When a man of 80 making an apology invokes both his mother, who is 102, and his father, who has been dead for 58 years, he is probably entitled to a hearing. Rupert Murdoch is reported to have done just that, head in hands, in his meeting with the Dowlers. You would need a hard heart to be certain now that he is not sorry.
This has implications for the Commons media committee, which meets him on Tuesday and will have to avoid the appearance of monstering a sorry old man. The public respects penitence. It punished Rebekah Brooks for delaying hers for so long, but I suspect it will think Rupert Murdoch, remarkably, has earned himself the right to at least a little politeness.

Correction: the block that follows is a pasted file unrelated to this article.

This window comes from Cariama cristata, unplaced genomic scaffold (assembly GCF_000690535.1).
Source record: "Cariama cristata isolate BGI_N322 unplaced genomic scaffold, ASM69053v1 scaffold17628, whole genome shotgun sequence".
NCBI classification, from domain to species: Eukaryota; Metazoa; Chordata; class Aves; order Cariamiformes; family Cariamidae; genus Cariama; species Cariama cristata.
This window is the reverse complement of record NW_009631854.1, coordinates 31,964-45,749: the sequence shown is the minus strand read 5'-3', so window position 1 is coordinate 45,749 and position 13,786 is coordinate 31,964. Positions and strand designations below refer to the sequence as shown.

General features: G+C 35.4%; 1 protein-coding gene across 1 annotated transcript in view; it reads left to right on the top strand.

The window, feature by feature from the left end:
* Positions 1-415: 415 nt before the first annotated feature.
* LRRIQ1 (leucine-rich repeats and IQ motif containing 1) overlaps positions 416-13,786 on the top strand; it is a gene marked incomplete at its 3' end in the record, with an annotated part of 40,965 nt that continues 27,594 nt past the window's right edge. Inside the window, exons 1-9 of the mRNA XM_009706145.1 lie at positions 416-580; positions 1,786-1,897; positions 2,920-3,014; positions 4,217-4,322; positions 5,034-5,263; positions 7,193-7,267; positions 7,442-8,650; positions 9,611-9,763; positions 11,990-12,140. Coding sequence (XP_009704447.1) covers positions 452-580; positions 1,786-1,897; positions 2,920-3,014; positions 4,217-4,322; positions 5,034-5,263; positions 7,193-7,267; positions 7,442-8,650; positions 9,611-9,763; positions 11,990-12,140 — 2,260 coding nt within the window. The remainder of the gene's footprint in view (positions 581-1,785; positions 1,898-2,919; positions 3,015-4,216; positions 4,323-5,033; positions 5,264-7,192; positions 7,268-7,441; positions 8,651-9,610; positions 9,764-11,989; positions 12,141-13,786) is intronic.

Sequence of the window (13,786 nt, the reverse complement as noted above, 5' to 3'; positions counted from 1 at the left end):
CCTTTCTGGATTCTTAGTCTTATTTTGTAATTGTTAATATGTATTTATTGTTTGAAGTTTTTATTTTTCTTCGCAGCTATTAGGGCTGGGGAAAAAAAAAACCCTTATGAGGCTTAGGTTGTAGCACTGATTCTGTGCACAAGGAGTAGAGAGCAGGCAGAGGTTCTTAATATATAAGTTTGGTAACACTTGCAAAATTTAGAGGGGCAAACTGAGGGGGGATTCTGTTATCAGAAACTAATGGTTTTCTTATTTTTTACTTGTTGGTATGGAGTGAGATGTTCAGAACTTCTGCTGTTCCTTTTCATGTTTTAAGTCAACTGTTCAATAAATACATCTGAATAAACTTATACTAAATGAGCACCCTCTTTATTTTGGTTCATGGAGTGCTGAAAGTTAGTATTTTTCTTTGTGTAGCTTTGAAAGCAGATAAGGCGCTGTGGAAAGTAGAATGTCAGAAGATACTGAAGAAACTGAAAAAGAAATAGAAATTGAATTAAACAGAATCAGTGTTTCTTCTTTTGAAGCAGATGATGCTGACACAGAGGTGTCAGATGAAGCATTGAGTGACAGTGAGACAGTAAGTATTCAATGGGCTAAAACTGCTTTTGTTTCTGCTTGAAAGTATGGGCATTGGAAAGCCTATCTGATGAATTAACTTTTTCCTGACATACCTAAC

It is different for James Murdoch, who has more specific and evidence-based questions to answer, questions based in large measure on material gathered by the committee itself. The key passages are from the committee hearing on 21 July 2009, and the questioning of Colin Myler, then editor of the News of the World, and Tom Crone, then legal manager for that paper and the Sun.
Crone explained that when lawyers for Gordon Taylor of the Professional Footballers’ Association produced two documents appearing to show that at least one and possibly three of the paper’s journalists knew Taylor’s phone had been hacked, both he (Crone) and the paper’s external lawyers immediately agreed they could no longer contest Taylor’s case against the paper for breach of privacy. Tom Watson MP asked the questions.....read more